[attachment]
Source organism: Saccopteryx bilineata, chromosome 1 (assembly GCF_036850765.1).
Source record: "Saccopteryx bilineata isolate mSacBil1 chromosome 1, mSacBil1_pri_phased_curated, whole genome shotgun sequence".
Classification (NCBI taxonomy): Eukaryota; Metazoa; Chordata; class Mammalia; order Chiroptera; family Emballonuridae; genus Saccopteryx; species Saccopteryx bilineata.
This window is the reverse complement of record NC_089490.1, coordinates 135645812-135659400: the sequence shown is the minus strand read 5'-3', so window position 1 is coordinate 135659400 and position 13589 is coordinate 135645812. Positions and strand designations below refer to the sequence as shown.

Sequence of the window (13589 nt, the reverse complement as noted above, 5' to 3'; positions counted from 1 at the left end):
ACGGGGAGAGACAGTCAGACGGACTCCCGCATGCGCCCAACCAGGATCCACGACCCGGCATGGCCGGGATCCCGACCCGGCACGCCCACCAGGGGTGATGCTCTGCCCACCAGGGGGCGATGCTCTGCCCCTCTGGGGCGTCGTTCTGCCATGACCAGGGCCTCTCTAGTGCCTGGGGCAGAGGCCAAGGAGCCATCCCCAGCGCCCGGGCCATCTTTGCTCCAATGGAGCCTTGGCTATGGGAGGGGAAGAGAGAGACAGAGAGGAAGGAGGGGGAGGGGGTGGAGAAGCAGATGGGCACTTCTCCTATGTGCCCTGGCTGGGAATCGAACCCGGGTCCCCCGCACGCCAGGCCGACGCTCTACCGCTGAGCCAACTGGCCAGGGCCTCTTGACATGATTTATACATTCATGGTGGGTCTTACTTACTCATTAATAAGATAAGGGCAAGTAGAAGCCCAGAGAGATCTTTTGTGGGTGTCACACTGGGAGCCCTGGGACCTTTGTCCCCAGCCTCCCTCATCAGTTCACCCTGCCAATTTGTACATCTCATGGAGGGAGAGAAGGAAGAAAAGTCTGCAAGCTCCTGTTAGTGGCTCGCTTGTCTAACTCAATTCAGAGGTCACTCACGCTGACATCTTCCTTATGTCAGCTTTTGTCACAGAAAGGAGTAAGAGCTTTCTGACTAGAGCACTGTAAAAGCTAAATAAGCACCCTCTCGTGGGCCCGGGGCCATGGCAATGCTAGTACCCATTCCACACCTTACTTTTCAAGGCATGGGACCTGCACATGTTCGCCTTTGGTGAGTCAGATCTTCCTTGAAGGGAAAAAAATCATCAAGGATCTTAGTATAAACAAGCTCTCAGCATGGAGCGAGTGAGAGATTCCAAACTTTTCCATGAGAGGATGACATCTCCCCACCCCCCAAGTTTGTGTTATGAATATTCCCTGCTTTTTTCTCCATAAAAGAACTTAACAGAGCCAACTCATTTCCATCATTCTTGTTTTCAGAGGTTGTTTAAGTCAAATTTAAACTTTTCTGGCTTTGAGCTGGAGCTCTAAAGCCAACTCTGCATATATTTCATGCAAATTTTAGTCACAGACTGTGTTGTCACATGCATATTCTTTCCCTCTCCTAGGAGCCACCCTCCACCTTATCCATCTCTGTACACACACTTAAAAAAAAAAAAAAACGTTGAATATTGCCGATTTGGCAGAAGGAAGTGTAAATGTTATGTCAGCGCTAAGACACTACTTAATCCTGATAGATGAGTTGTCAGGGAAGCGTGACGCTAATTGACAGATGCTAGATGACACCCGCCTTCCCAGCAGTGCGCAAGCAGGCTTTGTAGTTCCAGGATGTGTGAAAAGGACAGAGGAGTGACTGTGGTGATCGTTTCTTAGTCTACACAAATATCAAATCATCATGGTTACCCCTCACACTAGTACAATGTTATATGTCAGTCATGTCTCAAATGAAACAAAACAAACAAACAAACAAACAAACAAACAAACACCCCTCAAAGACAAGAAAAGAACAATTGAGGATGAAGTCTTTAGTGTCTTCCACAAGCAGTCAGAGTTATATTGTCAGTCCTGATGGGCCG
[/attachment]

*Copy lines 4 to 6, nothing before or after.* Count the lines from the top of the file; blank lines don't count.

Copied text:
This window is the reverse complement of record NC_089490.1, coordinates 135645812-135659400: the sequence shown is the minus strand read 5'-3', so window position 1 is coordinate 135659400 and position 13589 is coordinate 135645812. Positions and strand designations below refer to the sequence as shown.

Sequence of the window (13589 nt, the reverse complement as noted above, 5' to 3'; positions counted from 1 at the left end):
ACGGGGAGAGACAGTCAGACGGACTCCCGCATGCGCCCAACCAGGATCCACGACCCGGCATGGCCGGGATCCCGACCCGGCACGCCCACCAGGGGTGATGCTCTGCCCACCAGGGGGCGATGCTCTGCCCCTCTGGGGCGTCGTTCTGCCATGACCAGGGCCTCTCTAGTGCCTGGGGCAGAGGCCAAGGAGCCATCCCCAGCGCCCGGGCCATCTTTGCTCCAATGGAGCCTTGGCTATGGGAGGGGAAGAGAGAGACAGAGAGGAAGGAGGGGGAGGGGGTGGAGAAGCAGATGGGCACTTCTCCTATGTGCCCTGGCTGGGAATCGAACCCGGGTCCCCCGCACGCCAGGCCGACGCTCTACCGCTGAGCCAACTGGCCAGGGCCTCTTGACATGATTTATACATTCATGGTGGGTCTTACTTACTCATTAATAAGATAAGGGCAAGTAGAAGCCCAGAGAGATCTTTTGTGGGTGTCACACTGGGAGCCCTGGGACCTTTGTCCCCAGCCTCCCTCATCAGTTCACCCTGCCAATTTGTACATCTCATGGAGGGAGAGAAGGAAGAAAAGTCTGCAAGCTCCTGTTAGTGGCTCGCTTGTCTAACTCAATTCAGAGGTCACTCACGCTGACATCTTCCTTATGTCAGCTTTTGTCACAGAAAGGAGTAAGAGCTTTCTGACTAGAGCACTGTAAAAGCTAAATAAGCACCCTCTCGTGGGCCCGGGGCCATGGCAATGCTAGTACCCATTCCACACCTTACTTTTCAAGGCATGGGACCTGCACATGTTCGCCTTTGGTGAGTCAGATCTTCCTTGAAGGGAAAAAAATCATCAAGGATCTTAGTATAAACAAGCTCTCAGCATGGAGCGAGTGAGAGATTCCAAACTTTTCCATGAGAGGATGACATCTCCCCACCCCCCAAGTTTGTGTTATGAATATTCCCTGCTTTTTTCTCCATAAAAGAACTTAACAGAGCCAACTCATTTCCATCATTCTTGTTTTCAGAGGTTGTTTAAGTCAAATTTAAACTTTTCTGGCTTTGAGCTGGAGCTCTAAAGCCAACTCTGCATATATTTCATGCAAATTTTAGTCACAGACTGTGTTGTCACATGCATATTCTTTCCCTCTCCTAGGAGCCACCCTCCACCTTATCCATCTCTGTACACACACTTAAAAAAAAAAAAAAACGTTGAATATTGCCGATTTGGCAGAAGGAAGTGTAAATGTTATGTCAGCGCTAAGACACTACTTAATCCTGATAGATGAGTTGTCAGGGAAGCGTGACGCTAATTGACAGATGCTAGATGACACCCGCCTTCCCAGCAGTGCGCAAGCAGGCTTTGTAGTTCCAGGATGTGTGAAAAGGACAGAGGAGTGACTGTGGTGATCGTTTCTTAGTCTACACAAATATCAAATCATCATGGTTACCCCTCACACTAGTACAATGTTATATGTCAGTCATGTCTCAAATGAAACAAAACAAACAAACAAACAAACAAACAAACAAACACCCCTCAAAGACAAGAAAAGAACAATTGAGGATGAAGTCTTTAGTGTCTTCCACAAGCAGTCAGAGTTATATTGTCAGTCCTGATGGGCCG